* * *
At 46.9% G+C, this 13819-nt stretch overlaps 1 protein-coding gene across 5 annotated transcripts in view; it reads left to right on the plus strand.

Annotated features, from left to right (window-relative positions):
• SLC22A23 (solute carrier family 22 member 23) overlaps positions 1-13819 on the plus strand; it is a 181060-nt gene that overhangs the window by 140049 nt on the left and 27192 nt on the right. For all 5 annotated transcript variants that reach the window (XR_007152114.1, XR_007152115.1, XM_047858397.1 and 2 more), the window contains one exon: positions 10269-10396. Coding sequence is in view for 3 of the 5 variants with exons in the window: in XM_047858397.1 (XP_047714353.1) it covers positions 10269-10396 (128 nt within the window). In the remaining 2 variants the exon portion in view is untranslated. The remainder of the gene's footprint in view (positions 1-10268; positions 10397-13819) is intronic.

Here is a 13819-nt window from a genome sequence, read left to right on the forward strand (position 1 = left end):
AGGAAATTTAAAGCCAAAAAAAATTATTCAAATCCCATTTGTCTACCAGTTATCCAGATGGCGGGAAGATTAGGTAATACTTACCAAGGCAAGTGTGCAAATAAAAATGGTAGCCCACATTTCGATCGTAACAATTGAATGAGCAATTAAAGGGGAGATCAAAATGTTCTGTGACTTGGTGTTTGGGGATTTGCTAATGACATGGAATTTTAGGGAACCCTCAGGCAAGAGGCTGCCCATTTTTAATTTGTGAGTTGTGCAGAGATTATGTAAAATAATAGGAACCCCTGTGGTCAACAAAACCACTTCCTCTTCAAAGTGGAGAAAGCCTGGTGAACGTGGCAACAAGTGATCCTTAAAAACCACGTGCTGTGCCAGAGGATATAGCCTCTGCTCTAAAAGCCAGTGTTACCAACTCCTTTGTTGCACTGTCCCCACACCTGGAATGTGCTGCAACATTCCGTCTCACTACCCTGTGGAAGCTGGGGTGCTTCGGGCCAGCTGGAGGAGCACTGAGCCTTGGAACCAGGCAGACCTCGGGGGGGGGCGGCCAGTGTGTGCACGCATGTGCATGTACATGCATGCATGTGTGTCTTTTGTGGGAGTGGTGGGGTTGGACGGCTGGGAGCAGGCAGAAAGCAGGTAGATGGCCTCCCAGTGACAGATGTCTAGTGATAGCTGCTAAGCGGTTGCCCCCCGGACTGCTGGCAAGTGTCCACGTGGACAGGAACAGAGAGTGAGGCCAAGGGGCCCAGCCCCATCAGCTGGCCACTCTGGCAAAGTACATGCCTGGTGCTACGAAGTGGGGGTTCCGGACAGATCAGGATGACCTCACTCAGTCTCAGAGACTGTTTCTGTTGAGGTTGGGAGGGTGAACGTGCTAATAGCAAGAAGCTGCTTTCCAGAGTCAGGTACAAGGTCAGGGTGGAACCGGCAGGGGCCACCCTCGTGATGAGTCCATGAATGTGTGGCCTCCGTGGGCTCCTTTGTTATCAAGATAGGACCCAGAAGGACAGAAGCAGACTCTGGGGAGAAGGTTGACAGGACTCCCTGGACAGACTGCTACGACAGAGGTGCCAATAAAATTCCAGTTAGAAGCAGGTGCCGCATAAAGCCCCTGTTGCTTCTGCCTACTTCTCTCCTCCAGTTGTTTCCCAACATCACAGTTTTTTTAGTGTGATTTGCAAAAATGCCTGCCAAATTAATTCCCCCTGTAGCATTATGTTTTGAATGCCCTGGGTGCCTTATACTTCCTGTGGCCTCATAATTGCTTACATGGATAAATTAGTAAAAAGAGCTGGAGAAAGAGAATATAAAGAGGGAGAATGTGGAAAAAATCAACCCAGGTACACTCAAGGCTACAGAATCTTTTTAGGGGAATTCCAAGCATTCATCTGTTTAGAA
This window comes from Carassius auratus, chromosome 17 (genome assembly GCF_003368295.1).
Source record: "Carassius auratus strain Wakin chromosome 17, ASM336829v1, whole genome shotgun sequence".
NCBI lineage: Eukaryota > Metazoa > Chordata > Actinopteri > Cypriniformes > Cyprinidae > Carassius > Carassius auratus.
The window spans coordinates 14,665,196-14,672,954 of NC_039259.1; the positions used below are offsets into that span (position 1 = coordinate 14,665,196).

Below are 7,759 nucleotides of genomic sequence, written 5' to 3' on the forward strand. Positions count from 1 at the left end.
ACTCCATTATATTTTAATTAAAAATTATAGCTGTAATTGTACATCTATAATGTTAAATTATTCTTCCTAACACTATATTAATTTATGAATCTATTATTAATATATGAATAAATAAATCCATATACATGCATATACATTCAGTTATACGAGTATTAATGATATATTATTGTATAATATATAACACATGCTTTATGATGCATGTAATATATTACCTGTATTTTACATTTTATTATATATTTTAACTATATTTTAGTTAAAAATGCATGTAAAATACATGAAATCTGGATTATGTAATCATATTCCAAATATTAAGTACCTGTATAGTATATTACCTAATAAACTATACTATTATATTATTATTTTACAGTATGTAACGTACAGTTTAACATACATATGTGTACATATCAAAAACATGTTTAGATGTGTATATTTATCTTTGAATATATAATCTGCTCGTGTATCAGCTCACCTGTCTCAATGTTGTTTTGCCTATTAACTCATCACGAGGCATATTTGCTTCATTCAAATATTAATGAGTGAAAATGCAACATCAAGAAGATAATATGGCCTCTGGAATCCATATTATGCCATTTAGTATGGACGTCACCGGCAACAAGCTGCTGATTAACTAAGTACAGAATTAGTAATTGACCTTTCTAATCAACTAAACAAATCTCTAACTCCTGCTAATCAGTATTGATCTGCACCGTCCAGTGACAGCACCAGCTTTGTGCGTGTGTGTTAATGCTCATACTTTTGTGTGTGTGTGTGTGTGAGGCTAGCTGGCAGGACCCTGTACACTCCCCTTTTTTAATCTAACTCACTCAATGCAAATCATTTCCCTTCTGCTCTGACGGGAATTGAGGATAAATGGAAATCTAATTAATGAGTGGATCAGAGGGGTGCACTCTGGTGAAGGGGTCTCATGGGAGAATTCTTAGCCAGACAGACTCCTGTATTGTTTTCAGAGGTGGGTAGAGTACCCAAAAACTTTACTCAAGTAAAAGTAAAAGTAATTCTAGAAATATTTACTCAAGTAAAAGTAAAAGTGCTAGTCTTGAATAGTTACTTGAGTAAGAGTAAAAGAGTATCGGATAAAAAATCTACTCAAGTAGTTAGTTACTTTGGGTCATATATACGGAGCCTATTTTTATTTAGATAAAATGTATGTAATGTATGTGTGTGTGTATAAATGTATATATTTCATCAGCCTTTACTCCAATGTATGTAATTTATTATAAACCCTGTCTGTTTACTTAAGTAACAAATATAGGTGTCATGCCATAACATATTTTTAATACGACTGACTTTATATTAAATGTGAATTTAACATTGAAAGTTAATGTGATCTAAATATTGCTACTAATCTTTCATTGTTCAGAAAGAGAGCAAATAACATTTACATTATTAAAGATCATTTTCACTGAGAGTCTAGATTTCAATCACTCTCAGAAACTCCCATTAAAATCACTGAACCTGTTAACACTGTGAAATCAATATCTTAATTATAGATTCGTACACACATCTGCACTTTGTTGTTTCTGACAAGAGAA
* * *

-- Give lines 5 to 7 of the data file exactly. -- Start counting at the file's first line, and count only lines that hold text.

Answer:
AGGAAATTTAAAGCCAAAAAAAATTATTCAAATCCCATTTGTCTACCAGTTATCCAGATGGCGGGAAGATTAGGTAATACTTACCAAGGCAAGTGTGCAAATAAAAATGGTAGCCCACATTTCGATCGTAACAATTGAATGAGCAATTAAAGGGGAGATCAAAATGTTCTGTGACTTGGTGTTTGGGGATTTGCTAATGACATGGAATTTTAGGGAACCCTCAGGCAAGAGGCTGCCCATTTTTAATTTGTGAGTTGTGCAGAGATTATGTAAAATAATAGGAACCCCTGTGGTCAACAAAACCACTTCCTCTTCAAAGTGGAGAAAGCCTGGTGAACGTGGCAACAAGTGATCCTTAAAAACCACGTGCTGTGCCAGAGGATATAGCCTCTGCTCTAAAAGCCAGTGTTACCAACTCCTTTGTTGCACTGTCCCCACACCTGGAATGTGCTGCAACATTCCGTCTCACTACCCTGTGGAAGCTGGGGTGCTTCGGGCCAGCTGGAGGAGCACTGAGCCTTGGAACCAGGCAGACCTCGGGGGGGGGCGGCCAGTGTGTGCACGCATGTGCATGTACATGCATGCATGTGTGTCTTTTGTGGGAGTGGTGGGGTTGGACGGCTGGGAGCAGGCAGAAAGCAGGTAGATGGCCTCCCAGTGACAGATGTCTAGTGATAGCTGCTAAGCGGTTGCCCCCCGGACTGCTGGCAAGTGTCCACGTGGACAGGAACAGAGAGTGAGGCCAAGGGGCCCAGCCCCATCAGCTGGCCACTCTGGCAAAGTACATGCCTGGTGCTACGAAGTGGGGGTTCCGGACAGATCAGGATGACCTCACTCAGTCTCAGAGACTGTTTCTGTTGAGGTTGGGAGGGTGAACGTGCTAATAGCAAGAAGCTGCTTTCCAGAGTCAGGTACAAGGTCAGGGTGGAACCGGCAGGGGCCACCCTCGTGATGAGTCCATGAATGTGTGGCCTCCGTGGGCTCCTTTGTTATCAAGATAGGACCCAGAAGGACAGAAGCAGACTCTGGGGAGAAGGTTGACAGGACTCCCTGGACAGACTGCTACGACAGAGGTGCCAATAAAATTCCAGTTAGAAGCAGGTGCCGCATAAAGCCCCTGTTGCTTCTGCCTACTTCTCTCCTCCAGTTGTTTCCCAACATCACAGTTTTTTTAGTGTGATTTGCAAAAATGCCTGCCAAATTAATTCCCCCTGTAGCATTATGTTTTGAATGCCCTGGGTGCCTTATACTTCCTGTGGCCTCATAATTGCTTACATGGATAAATTAGTAAAAAGAGCTGGAGAAAGAGAATATAAAGAGGGAGAATGTGGAAAAAATCAACCCAGGTACACTCAAGGCTACAGAATCTTTTTAGGGGAATTCCAAGCATTCATCTGTTTAGAA
This window comes from Carassius auratus, chromosome 17 (genome assembly GCF_003368295.1).
Source record: "Carassius auratus strain Wakin chromosome 17, ASM336829v1, whole genome shotgun sequence".